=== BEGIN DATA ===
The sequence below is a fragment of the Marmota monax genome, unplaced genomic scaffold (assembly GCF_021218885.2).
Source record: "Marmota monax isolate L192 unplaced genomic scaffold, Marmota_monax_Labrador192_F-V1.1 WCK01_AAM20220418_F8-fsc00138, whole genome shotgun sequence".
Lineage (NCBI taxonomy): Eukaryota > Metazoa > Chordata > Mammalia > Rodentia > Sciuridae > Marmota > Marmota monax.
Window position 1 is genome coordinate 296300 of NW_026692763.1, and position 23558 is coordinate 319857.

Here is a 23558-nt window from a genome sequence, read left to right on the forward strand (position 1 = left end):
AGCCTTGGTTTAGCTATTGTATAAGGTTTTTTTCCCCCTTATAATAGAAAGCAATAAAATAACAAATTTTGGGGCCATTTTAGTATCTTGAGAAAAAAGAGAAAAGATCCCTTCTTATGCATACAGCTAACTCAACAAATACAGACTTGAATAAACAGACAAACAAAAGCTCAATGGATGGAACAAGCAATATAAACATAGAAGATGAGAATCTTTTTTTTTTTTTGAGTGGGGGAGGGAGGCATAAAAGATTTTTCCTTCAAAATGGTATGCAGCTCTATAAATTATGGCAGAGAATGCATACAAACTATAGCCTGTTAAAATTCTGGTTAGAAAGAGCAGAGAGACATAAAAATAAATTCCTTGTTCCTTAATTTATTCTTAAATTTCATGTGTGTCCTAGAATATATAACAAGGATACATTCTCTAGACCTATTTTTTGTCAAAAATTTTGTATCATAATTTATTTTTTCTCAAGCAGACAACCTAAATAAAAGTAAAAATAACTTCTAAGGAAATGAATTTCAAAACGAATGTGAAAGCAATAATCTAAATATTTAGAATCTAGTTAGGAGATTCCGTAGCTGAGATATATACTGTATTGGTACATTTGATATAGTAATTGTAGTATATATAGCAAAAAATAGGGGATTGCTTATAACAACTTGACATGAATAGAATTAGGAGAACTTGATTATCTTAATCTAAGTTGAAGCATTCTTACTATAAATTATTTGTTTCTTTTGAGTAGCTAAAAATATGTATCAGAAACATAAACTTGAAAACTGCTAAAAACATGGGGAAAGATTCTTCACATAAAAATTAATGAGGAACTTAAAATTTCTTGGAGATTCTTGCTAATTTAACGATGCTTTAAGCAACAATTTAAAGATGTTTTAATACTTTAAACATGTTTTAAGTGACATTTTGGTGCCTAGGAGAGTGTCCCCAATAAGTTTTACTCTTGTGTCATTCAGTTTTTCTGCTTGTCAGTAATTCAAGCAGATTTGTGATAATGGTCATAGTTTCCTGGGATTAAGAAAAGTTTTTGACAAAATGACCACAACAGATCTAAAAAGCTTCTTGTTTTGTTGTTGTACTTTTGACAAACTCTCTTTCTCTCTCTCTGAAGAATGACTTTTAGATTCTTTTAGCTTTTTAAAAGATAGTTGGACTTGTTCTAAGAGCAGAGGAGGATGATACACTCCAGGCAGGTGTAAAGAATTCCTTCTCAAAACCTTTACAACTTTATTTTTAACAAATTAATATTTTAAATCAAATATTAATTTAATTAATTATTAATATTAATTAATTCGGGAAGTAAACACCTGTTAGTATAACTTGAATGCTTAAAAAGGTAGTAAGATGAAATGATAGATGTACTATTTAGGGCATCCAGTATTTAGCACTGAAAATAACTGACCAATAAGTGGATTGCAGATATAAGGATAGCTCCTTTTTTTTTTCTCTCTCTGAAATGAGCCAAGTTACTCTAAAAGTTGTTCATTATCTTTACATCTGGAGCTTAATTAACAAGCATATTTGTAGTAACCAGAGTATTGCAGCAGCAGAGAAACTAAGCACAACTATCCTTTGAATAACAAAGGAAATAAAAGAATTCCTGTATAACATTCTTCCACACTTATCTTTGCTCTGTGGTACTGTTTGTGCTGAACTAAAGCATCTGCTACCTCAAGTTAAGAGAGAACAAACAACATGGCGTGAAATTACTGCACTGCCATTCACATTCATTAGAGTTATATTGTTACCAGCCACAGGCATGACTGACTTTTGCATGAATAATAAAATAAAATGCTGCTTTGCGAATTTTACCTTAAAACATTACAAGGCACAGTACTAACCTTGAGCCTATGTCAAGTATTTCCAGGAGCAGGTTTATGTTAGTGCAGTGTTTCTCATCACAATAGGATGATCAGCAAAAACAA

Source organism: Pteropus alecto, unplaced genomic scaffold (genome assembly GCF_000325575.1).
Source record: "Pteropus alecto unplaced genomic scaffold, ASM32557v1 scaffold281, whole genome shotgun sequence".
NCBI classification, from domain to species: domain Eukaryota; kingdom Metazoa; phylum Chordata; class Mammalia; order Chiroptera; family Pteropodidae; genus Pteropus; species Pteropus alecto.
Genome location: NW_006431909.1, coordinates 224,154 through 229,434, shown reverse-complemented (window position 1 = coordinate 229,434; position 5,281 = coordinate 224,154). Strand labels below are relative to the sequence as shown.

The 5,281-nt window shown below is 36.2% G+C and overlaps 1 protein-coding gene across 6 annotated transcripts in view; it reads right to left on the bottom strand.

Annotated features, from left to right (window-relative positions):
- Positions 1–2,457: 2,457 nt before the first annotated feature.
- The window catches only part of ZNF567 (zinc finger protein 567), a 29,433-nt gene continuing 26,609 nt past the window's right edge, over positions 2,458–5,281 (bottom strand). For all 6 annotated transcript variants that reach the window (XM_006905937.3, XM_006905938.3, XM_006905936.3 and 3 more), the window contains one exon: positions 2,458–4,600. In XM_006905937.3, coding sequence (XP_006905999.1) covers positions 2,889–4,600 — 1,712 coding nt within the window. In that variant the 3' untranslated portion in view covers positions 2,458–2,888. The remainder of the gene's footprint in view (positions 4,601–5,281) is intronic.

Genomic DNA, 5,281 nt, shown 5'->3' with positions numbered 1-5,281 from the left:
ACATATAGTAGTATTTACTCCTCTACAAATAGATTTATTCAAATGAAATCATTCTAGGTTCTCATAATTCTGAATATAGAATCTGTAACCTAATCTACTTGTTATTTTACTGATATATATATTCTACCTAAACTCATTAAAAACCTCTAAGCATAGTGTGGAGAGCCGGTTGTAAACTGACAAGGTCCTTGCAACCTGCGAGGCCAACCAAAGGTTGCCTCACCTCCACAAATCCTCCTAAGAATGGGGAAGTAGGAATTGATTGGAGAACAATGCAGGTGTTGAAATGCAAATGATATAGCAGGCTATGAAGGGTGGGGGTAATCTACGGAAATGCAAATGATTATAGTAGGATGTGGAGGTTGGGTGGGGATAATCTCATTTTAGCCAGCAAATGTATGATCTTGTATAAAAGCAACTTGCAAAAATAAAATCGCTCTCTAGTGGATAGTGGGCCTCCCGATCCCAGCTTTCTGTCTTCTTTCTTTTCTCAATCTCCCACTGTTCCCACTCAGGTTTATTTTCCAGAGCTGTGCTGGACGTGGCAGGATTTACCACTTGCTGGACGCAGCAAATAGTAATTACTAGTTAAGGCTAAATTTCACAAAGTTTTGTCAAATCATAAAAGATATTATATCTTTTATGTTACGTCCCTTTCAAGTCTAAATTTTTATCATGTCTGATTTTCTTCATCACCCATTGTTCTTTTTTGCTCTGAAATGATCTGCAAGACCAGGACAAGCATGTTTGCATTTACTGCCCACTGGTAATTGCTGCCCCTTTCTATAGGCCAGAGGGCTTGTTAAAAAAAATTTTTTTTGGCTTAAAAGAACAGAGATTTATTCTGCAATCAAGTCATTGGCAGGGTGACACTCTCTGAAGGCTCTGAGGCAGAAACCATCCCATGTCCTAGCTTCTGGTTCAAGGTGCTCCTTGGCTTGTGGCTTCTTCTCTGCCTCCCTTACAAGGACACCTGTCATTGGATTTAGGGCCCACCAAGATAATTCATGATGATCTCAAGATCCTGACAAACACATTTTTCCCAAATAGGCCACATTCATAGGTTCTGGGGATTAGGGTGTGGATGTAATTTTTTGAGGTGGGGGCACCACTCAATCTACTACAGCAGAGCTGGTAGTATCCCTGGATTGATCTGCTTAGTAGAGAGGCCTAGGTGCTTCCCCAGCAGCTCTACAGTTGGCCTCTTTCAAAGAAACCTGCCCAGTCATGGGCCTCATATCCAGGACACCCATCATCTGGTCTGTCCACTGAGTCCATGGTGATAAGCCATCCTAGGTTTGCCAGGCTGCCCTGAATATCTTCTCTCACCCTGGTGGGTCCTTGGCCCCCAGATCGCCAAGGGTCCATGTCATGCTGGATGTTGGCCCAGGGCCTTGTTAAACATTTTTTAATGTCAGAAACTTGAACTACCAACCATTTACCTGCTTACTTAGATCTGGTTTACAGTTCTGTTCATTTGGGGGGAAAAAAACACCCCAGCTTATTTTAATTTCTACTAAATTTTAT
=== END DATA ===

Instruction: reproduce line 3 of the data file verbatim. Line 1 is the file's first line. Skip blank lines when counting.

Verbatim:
Lineage (NCBI taxonomy): Eukaryota > Metazoa > Chordata > Mammalia > Rodentia > Sciuridae > Marmota > Marmota monax.